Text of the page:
There’s a tantalizing mystery in our intuitive response to beauty and the sensual experience and associated pleasure from what we hear, touch, taste, smell or see. Science now tells us that we don’t simply desire this kind of beauty; we need it. In an era when we spend most of our time indoors, it is more important than ever that we fulfill this basic human need to #MakeBeautyHappen in our built environment.
Human intuition, neuroscience and building research are converging to tell us that beautifully designed spaces can bring out the best in people. So how does beauty become a functional design element and not just an aesthetic factor?
Biophilic design helps us marry beauty to function in our built environments (well-placed windows that not only provide a view to the outside, but also allow in more natural light and lessen energy costs) in the same way that nature uses beauty (vibrantly colored blossoms that attract bees for cross pollination).
Some of our most enduring, beautiful and iconic buildings and spaces, including many Frank Lloyd Wright designs and Grand Central Station, meet the definition of biophilic design. We always knew these designs made us feel good, but now we know why. Research shows that people are more productive, learn better, heal faster, and have lower stress levels in spaces embodying the principles of biophilic design.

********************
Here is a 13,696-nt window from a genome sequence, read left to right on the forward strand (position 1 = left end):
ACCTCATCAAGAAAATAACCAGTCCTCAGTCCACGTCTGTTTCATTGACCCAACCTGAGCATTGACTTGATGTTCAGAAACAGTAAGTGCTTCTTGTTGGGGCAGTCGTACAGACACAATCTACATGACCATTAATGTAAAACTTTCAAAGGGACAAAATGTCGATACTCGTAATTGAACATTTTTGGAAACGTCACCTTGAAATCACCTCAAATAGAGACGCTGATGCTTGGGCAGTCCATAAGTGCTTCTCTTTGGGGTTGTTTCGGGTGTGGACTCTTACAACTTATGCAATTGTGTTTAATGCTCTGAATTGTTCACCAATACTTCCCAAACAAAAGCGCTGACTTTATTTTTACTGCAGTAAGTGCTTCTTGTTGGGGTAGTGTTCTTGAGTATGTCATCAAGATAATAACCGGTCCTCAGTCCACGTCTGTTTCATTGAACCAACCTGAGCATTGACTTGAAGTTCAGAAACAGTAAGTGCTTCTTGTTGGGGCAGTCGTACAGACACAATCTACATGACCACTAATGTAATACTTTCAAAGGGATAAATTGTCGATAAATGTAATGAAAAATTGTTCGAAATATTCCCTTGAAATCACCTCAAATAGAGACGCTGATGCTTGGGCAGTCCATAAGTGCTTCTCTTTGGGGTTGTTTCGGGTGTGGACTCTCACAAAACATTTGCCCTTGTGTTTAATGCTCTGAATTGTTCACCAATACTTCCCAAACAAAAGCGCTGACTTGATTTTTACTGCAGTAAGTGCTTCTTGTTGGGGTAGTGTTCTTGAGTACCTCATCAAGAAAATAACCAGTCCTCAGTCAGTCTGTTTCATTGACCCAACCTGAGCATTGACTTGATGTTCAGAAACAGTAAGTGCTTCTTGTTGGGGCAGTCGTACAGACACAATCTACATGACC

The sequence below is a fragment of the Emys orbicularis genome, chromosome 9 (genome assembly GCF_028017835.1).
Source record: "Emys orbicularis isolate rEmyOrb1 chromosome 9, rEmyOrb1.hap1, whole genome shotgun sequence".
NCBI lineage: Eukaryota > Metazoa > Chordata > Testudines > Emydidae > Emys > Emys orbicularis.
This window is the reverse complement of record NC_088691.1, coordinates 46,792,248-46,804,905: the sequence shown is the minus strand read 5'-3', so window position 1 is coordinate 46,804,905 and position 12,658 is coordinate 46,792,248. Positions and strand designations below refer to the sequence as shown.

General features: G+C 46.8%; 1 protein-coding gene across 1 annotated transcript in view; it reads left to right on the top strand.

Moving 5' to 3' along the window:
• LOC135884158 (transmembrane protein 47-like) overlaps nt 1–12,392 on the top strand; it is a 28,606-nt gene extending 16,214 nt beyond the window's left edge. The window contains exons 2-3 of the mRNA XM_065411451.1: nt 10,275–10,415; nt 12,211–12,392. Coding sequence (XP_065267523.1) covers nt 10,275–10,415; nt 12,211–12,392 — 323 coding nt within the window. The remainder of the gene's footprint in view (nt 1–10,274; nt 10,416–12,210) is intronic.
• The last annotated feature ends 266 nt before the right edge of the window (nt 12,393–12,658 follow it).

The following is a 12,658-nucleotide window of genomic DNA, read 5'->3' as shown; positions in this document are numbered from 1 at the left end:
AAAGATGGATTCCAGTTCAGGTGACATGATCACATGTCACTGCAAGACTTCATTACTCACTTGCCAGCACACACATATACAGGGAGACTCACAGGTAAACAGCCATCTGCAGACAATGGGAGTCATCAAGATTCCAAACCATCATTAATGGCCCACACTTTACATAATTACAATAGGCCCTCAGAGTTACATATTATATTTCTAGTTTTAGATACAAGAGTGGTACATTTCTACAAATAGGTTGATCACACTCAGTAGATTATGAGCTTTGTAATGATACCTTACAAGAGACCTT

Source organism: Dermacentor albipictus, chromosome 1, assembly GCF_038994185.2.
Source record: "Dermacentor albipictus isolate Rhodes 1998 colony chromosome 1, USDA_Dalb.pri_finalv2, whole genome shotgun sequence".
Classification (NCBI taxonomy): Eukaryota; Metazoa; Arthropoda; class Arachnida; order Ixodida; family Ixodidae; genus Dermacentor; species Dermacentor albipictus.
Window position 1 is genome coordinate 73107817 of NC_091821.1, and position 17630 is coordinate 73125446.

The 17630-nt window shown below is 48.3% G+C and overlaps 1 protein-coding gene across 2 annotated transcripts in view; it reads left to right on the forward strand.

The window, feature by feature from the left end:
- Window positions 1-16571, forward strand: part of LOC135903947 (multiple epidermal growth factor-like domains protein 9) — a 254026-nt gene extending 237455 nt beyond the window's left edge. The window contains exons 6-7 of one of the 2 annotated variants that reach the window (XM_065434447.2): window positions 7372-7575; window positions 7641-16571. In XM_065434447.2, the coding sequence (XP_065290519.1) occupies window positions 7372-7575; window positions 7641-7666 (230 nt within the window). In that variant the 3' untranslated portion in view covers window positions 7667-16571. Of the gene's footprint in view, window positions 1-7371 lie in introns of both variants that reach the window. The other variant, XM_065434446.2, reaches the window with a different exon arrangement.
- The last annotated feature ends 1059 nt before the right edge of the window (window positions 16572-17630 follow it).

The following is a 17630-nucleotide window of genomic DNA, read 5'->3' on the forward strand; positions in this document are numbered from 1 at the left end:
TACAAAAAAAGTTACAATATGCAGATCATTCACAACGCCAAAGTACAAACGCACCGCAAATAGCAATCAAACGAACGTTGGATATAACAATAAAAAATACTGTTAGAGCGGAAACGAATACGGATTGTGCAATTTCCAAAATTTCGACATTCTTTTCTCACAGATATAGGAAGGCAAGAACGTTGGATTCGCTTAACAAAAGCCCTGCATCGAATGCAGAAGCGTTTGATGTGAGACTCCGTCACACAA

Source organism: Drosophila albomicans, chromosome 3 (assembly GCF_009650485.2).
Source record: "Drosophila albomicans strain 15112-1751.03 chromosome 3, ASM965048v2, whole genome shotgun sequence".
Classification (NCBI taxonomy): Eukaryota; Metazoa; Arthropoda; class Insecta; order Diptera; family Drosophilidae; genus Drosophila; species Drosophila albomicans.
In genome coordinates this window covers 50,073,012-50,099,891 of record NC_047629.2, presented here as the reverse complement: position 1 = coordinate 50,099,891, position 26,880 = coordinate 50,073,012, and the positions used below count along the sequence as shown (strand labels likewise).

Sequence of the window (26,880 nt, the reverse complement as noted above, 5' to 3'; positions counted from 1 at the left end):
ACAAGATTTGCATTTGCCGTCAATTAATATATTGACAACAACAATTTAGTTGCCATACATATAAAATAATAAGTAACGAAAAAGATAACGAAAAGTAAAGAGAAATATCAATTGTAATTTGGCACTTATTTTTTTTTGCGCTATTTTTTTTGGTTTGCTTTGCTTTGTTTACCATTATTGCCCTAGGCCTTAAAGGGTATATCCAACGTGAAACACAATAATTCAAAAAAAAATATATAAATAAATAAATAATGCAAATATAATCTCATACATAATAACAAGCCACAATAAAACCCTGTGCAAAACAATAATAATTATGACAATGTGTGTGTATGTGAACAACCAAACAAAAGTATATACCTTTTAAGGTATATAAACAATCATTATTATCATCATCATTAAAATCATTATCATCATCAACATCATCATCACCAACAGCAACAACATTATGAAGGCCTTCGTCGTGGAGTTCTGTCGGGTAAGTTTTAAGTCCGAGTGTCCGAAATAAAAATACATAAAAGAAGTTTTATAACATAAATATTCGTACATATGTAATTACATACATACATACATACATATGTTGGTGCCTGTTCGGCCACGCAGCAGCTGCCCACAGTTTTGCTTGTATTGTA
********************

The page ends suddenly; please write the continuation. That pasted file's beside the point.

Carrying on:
Considering the positive, measurable impact of biophilic design on a building’s inhabitants, can a building be “green” without beauty?
We believe the answer is “no.” A high performance, green building should do more than lower environmental impacts. It must also renew and inspire the people who use them.
Beautiful, biophilic design offers a means of reliably producing these benefits, potentially making beauty one of the most important drivers of ROI for a building owner. The increased productivity of building occupants, whose salaries surpass the cost of any building over time, more than justifies making beauty a design priority.
Can beauty also save the world?
Author Lisa Samuels claims that “Beauty wedges into the artistic space a structure for continuously imagining what we do not know.” In other words, beauty can be a catalyst for creation. We believe that beautiful, biophilic spaces can help bring out the kind of compassionate, creative thinking needed to solve the world’s biggest problems. We call this kind of creativity “beautiful thinking,” and we believe it holds the key to unlocking the next wave of social and environmental innovation. We’ve already seen the results of beautiful thinking in restorative system projects like Waterbank Schools and Net-Works. And we hope these are just the beginning.
The latest research and guidance on the methodology of biophilic design are the subject of the new Terrapin Bright Green report The 14 Patterns of Biophilic Design.